Environmental measures used to minimise the impact of Britain’s first high speed railway are set to be used on the HS2 network through South Yorkshire.
HS2 Limited showed The Star work which was undertaken on the HS1 Channel Tunnel Rail Link through Kent.
Bernard Gambrill, one of the leading civil engineers on the line, which was completed in 2007, said: “We had challenges, including heading over and under rivers, through tunnels under London and crossing an area of outstanding natural beauty. HS2 has similar pressures.”
Mr Gambrill also revealed the challenge of approaching landowners on the route – which included being confronted by a farmer with a shotgun.
But other issues were more successful, such as minimising the number of houses demolished.
“We took down just 12 properties along the route and 45 around St Pancras,” Mr Gambrill said.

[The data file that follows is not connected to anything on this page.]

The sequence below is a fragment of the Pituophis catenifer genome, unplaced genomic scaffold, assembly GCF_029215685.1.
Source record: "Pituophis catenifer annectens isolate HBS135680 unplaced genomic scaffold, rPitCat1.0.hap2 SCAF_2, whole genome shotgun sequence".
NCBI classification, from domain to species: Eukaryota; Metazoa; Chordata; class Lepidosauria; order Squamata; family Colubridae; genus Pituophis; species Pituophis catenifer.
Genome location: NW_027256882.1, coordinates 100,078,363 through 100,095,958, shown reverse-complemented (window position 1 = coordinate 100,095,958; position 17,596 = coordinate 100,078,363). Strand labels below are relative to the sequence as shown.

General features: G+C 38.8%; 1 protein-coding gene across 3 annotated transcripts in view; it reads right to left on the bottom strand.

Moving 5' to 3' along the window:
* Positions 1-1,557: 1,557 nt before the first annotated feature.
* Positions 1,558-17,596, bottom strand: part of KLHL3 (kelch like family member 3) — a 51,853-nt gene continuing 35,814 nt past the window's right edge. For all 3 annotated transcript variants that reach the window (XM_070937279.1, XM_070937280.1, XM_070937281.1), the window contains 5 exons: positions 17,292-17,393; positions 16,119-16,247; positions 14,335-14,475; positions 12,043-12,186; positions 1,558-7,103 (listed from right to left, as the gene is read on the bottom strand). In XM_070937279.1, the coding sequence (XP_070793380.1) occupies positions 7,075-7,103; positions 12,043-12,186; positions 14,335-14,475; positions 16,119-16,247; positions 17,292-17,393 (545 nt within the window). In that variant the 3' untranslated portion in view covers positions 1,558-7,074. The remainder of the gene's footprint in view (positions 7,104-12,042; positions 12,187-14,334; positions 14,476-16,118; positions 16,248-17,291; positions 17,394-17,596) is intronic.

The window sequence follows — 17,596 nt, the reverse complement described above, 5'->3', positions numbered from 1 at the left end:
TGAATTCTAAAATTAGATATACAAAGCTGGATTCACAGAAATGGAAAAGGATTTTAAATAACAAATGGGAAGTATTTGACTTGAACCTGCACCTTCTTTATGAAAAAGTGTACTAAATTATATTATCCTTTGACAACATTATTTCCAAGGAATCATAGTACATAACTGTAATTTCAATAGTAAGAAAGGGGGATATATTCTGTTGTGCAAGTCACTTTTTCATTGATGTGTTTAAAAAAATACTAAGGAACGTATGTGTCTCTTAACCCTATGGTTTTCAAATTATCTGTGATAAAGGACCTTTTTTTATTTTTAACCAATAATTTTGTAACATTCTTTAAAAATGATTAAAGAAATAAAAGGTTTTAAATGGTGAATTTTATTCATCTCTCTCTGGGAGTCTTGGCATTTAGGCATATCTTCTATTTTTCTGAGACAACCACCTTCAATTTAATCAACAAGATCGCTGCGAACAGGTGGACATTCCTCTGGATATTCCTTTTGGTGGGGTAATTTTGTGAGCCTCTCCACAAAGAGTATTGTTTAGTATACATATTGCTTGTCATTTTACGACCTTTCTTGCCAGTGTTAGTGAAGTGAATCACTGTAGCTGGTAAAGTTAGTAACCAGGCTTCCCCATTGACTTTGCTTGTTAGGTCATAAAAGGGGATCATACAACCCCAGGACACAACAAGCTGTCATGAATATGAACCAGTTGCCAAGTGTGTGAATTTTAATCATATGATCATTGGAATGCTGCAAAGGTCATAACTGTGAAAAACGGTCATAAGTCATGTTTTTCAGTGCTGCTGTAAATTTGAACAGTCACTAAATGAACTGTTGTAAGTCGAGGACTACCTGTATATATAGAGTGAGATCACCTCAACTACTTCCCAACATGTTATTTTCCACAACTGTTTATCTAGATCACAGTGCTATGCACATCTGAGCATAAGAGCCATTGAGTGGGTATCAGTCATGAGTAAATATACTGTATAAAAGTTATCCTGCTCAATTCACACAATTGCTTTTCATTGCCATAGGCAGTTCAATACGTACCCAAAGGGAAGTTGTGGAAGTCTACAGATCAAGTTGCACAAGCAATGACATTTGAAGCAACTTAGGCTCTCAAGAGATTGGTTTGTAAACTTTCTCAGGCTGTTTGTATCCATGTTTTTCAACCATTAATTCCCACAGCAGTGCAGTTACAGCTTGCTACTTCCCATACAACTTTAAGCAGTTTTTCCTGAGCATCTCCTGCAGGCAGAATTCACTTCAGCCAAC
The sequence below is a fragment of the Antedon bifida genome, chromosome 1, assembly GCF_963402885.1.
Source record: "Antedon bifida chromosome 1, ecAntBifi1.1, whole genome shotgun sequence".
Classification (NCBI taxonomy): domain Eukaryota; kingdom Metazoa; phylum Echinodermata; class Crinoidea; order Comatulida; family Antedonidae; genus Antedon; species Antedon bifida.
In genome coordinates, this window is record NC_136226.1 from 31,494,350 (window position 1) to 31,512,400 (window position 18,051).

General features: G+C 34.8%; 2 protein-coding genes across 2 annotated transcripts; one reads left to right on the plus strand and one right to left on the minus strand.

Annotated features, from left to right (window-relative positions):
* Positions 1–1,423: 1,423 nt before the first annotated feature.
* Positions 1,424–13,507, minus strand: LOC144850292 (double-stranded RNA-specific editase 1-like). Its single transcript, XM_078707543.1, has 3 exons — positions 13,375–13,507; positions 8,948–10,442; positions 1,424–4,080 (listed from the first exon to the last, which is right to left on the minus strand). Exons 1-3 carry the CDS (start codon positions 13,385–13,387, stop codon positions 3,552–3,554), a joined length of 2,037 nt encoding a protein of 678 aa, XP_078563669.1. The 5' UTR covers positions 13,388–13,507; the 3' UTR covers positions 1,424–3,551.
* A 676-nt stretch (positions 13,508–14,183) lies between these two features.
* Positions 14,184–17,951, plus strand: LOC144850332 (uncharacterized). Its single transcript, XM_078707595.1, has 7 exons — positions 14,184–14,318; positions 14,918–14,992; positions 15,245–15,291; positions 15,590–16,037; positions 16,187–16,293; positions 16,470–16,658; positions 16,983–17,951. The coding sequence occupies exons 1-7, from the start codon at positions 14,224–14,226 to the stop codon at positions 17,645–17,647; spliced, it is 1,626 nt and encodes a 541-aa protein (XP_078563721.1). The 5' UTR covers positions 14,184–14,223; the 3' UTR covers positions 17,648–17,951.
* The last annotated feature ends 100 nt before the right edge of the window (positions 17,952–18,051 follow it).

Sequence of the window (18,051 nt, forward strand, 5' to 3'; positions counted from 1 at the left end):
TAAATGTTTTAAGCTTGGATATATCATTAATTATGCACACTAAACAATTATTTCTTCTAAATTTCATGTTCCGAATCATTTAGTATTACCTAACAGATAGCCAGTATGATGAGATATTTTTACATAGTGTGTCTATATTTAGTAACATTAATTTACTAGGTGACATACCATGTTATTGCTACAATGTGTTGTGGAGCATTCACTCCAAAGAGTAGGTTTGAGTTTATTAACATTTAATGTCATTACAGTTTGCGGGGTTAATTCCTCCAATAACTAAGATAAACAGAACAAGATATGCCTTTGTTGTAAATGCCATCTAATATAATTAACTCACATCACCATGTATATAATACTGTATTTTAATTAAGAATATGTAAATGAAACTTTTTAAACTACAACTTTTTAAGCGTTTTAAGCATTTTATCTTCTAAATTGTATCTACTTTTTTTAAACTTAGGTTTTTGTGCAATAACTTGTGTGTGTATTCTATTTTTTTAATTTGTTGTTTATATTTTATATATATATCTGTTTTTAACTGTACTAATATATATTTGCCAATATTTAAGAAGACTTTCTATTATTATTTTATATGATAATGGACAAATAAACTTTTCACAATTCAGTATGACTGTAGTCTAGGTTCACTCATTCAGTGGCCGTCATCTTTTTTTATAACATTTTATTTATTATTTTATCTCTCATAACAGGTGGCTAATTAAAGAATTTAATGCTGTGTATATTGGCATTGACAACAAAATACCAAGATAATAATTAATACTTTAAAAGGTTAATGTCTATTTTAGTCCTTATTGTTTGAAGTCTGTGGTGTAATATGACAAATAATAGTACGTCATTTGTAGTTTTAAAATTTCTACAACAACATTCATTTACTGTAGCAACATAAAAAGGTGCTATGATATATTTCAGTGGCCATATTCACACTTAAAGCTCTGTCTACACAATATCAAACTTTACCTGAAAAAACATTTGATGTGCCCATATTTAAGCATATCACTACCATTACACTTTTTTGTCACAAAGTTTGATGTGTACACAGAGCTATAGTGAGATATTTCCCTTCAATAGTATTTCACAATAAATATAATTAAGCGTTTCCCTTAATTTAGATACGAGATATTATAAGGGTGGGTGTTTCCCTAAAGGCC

“We did what we could to save every property.”
In one dramatic case, a grade II listed farmhouse at Mersham, Kent, was moved 500 metres – by constructing a new concrete foundation on top of greased concrete runners and rolled to its new position.
Noise-proof fencing up to two metres high was installed – in some cases cutting existing noise from the neighbouring M20.
Trees have been planted in clusters because Mr Gambrill said planting alongside the line would have drawn attention to it.
Andrew Went, lead engineer for HS2, said: “We will use similar principles for the lines north.”
RAIL BOOST INSULATED TOWN FROM DOWNTURN
Civic leaders on a town linked to London by Britain’s first high speed railway believe the route helped them avoid the recession.
Over the five years from 2007, when the high speed route into London’s St Pancras Station opened, the economy in Ashford, Kent, grew by 0.3 per cent in total – compared to a shrinkage of four per cent nationally.
The town has become more popular with commuters living there while catching new high speed services to the capital to work.
Coun Graham Galpin, of Ashford Council, said: “We are seeing economic growth, our population has risen by 5,000 and house prices have increased by an average of 15.4 per cent.
“QED – that’s happened since the railway opened.
“Ashford was previously not in a good place.”